25 clinically diagnosed cases of CFL were studied. Lesions were graded into 3 categories according to the extent of involvement. Aggravating factors, scarring and other associated findings were noted. In vitro culture and sensitivity of the pus from the lesion was done in all cases prior to therapy. Patients at random received either ciprofloxacin twice daily or colour and size-matched placebo twice daily. Both the drugs were coded by Ranbaxy Pharmaceuticals, New Delhi. After one week, if there was no clinical improvement, the drug was discontinued and treatment was continued with the other drug for another 2 weeks. Hence, the patient himself acted as his own control. Clinical improvement was recorded at the end of 2nd week by grading the lesions. Patients were followed up every 4 weeks till 24 weeks. The drugs were decoded after the completion of the study.


  Results Top


Out of a total of 25 patients, 22 were male and 3 were female. They had a wide range of occupation. 25% were agriculturists and 20% were students. 84% petients had Grade III lesions (more than 10 pustules). Coagulase + ve staphylococci were grown in culture in 88% of the patients.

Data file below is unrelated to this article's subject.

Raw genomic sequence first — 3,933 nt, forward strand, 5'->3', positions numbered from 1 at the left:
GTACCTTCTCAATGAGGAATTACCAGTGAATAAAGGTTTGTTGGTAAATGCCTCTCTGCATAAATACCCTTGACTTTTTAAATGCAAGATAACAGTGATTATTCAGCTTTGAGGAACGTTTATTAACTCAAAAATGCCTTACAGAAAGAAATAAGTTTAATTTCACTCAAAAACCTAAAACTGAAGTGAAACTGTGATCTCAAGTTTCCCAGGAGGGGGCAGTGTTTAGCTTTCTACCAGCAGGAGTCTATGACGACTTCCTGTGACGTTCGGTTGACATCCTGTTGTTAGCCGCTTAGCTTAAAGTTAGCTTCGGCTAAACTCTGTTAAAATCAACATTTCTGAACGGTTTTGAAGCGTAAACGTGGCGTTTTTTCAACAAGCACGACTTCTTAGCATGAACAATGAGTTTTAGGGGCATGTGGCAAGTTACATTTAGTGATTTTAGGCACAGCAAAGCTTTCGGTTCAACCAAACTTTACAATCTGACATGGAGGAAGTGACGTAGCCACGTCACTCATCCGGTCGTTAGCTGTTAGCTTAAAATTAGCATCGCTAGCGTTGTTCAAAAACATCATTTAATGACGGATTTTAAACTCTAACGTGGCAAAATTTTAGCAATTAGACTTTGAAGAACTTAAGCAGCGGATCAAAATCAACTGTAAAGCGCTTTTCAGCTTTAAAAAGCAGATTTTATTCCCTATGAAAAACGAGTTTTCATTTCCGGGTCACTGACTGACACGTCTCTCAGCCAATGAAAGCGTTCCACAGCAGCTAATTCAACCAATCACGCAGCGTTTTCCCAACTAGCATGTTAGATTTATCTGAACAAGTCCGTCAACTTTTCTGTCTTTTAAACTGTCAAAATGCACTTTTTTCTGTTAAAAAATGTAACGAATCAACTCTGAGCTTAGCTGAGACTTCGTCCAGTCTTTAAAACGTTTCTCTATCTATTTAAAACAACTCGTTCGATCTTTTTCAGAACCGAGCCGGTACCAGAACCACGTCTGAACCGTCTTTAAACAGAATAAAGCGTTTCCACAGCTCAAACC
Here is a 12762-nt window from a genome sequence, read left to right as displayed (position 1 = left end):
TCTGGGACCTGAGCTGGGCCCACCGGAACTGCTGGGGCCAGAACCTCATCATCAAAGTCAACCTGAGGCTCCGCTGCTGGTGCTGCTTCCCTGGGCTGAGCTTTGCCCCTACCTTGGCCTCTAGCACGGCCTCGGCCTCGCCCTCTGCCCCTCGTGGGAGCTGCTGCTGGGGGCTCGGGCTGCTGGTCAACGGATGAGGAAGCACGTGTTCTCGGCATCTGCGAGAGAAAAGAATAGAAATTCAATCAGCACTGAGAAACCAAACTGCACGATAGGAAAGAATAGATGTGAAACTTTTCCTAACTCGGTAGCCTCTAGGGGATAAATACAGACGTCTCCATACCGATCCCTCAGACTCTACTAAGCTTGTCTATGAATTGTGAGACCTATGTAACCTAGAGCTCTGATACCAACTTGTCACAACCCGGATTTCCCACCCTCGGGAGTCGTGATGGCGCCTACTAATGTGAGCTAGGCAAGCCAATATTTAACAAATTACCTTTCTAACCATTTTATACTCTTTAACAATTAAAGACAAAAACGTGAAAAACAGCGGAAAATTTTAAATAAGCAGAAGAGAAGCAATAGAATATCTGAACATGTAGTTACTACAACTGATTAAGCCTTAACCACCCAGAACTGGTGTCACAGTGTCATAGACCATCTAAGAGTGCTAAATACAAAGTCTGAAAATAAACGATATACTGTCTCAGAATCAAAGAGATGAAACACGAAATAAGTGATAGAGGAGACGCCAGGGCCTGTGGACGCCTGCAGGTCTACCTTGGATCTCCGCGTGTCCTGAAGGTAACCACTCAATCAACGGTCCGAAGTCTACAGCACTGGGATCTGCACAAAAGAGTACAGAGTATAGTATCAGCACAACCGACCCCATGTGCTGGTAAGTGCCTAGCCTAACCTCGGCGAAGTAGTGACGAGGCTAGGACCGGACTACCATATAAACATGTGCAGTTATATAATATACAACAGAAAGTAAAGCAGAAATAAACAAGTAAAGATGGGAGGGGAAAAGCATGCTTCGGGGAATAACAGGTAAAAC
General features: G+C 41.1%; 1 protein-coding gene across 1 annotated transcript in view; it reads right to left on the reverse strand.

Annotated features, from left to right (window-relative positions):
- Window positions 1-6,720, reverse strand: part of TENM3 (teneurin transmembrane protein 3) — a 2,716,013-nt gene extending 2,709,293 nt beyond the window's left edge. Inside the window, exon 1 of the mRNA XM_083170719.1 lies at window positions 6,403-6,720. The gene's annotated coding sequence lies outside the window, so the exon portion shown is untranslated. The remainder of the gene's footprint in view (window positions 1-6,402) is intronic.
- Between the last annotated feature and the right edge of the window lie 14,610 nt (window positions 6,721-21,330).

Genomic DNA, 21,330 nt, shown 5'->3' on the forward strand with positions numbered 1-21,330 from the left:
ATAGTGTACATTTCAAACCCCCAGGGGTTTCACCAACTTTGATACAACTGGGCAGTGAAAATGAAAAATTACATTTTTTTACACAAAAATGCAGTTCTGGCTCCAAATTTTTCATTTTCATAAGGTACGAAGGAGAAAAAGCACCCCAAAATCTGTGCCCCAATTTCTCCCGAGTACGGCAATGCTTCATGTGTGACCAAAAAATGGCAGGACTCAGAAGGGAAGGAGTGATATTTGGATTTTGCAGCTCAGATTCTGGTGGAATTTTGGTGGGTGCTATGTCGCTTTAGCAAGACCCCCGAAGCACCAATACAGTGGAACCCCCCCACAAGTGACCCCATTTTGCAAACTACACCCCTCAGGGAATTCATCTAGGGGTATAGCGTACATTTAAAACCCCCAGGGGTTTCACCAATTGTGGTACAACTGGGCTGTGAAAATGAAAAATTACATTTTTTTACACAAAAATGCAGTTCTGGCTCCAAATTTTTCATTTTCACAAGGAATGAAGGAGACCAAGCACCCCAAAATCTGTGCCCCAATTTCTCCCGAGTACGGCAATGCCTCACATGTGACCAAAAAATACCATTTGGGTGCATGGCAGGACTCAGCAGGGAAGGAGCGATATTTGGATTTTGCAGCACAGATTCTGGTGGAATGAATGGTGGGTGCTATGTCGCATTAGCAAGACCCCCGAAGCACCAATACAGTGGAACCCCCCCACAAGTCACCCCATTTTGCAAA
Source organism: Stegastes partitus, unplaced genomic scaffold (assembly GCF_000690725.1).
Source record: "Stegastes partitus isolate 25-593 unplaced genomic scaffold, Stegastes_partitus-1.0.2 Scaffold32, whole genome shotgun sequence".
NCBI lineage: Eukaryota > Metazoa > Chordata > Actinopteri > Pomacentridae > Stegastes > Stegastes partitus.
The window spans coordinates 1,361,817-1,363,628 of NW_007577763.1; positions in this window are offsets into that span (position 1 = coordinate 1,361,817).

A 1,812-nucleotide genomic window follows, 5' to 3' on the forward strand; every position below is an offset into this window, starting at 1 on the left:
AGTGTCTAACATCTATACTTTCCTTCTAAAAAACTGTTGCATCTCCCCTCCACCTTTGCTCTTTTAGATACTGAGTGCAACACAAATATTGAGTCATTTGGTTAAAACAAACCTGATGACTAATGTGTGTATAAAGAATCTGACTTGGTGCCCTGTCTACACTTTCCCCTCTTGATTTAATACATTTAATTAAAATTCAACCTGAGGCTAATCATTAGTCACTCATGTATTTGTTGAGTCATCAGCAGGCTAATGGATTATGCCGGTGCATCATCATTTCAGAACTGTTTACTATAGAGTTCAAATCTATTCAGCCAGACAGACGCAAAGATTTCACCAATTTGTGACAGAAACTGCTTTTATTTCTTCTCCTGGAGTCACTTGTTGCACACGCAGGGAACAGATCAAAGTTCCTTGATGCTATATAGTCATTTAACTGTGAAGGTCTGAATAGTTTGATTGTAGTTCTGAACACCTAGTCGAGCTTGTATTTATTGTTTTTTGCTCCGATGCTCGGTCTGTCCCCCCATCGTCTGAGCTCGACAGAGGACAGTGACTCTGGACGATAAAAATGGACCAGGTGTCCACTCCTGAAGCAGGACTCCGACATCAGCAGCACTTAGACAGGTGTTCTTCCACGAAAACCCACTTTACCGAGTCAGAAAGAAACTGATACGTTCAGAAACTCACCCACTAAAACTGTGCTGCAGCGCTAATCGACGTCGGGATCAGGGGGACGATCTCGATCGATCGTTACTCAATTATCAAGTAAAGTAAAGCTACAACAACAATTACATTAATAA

Placebo was received by 13 patients at random as the first drug. Of these, 2 patients showed complete disappearance of the lesions, while in the remaining 11 there was no clinical improvement. Later 2 patients who failed to show any clinical improvement with ciprofloxacin as the first drug were also given placebo, but no improvement of the disease was seen. Ciprofloxacin was given randomly as the first drug to a total of 12 patients, of which 10 improved. 11 patients who failed to respond to placebo were then given ciprofloxacin following which all improved. Thus out of a total of 23 patients who received ciprofloxacin, 21 patients improved.

Out of the study group of 25 patients, 21 patients [84%] improved with ciprofloxacin, 2 patients [8%] improved with placebo while remaining 2 patients [8%] failed to show any improvement with either ciprofloxacin or placebo. The average remission period was 44.5 days with ciprofloxacin, while that of 2 patients improved with placebo was 40 days. There were no untoward side effects with the drugs.